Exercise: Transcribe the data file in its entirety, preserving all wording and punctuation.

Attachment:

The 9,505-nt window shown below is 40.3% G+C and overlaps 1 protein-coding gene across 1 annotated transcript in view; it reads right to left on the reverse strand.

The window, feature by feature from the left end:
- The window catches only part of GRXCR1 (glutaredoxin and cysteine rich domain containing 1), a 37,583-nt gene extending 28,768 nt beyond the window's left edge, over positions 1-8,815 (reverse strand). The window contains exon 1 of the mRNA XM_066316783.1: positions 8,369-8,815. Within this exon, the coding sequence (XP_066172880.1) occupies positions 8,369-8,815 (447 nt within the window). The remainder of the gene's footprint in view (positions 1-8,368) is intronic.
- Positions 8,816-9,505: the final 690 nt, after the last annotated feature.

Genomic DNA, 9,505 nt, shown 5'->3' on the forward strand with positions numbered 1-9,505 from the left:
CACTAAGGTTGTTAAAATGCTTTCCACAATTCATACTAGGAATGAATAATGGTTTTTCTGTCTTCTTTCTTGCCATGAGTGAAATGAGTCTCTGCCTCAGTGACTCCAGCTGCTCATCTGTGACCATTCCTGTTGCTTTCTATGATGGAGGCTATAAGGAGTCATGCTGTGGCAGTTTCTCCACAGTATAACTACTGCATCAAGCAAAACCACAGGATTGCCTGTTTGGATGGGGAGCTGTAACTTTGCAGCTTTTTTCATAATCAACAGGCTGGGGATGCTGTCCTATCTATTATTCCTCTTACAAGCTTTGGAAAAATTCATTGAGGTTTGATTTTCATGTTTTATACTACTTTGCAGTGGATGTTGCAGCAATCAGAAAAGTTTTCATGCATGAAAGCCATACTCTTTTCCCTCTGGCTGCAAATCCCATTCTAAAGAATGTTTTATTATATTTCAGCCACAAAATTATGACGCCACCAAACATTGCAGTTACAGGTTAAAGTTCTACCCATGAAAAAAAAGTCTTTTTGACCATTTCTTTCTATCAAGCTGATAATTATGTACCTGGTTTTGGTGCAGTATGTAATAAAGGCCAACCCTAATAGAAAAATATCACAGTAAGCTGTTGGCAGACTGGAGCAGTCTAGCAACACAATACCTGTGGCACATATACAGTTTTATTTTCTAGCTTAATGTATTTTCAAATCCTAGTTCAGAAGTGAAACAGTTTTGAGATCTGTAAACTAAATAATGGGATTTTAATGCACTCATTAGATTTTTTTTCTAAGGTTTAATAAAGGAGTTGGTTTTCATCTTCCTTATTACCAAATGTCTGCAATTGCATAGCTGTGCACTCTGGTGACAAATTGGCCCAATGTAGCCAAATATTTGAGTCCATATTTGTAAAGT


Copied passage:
The 9,505-nt window shown below is 40.3% G+C and overlaps 1 protein-coding gene across 1 annotated transcript in view; it reads right to left on the reverse strand.

The window, feature by feature from the left end:
- The window catches only part of GRXCR1 (glutaredoxin and cysteine rich domain containing 1), a 37,583-nt gene extending 28,768 nt beyond the window's left edge, over positions 1-8,815 (reverse strand). The window contains exon 1 of the mRNA XM_066316783.1: positions 8,369-8,815. Within this exon, the coding sequence (XP_066172880.1) occupies positions 8,369-8,815 (447 nt within the window). The remainder of the gene's footprint in view (positions 1-8,368) is intronic.
- Positions 8,816-9,505: the final 690 nt, after the last annotated feature.

Genomic DNA, 9,505 nt, shown 5'->3' on the forward strand with positions numbered 1-9,505 from the left:
CACTAAGGTTGTTAAAATGCTTTCCACAATTCATACTAGGAATGAATAATGGTTTTTCTGTCTTCTTTCTTGCCATGAGTGAAATGAGTCTCTGCCTCAGTGACTCCAGCTGCTCATCTGTGACCATTCCTGTTGCTTTCTATGATGGAGGCTATAAGGAGTCATGCTGTGGCAGTTTCTCCACAGTATAACTACTGCATCAAGCAAAACCACAGGATTGCCTGTTTGGATGGGGAGCTGTAACTTTGCAGCTTTTTTCATAATCAACAGGCTGGGGATGCTGTCCTATCTATTATTCCTCTTACAAGCTTTGGAAAAATTCATTGAGGTTTGATTTTCATGTTTTATACTACTTTGCAGTGGATGTTGCAGCAATCAGAAAAGTTTTCATGCATGAAAGCCATACTCTTTTCCCTCTGGCTGCAAATCCCATTCTAAAGAATGTTTTATTATATTTCAGCCACAAAATTATGACGCCACCAAACATTGCAGTTACAGGTTAAAGTTCTACCCATGAAAAAAAAGTCTTTTTGACCATTTCTTTCTATCAAGCTGATAATTATGTACCTGGTTTTGGTGCAGTATGTAATAAAGGCCAACCCTAATAGAAAAATATCACAGTAAGCTGTTGGCAGACTGGAGCAGTCTAGCAACACAATACCTGTGGCACATATACAGTTTTATTTTCTAGCTTAATGTATTTTCAAATCCTAGTTCAGAAGTGAAACAGTTTTGAGATCTGTAAACTAAATAATGGGATTTTAATGCACTCATTAGATTTTTTTTCTAAGGTTTAATAAAGGAGTTGGTTTTCATCTTCCTTATTACCAAATGTCTGCAATTGCATAGCTGTGCACTCTGGTGACAAATTGGCCCAATGTAGCCAAATATTTGAGTCCATATTTGTAAAGT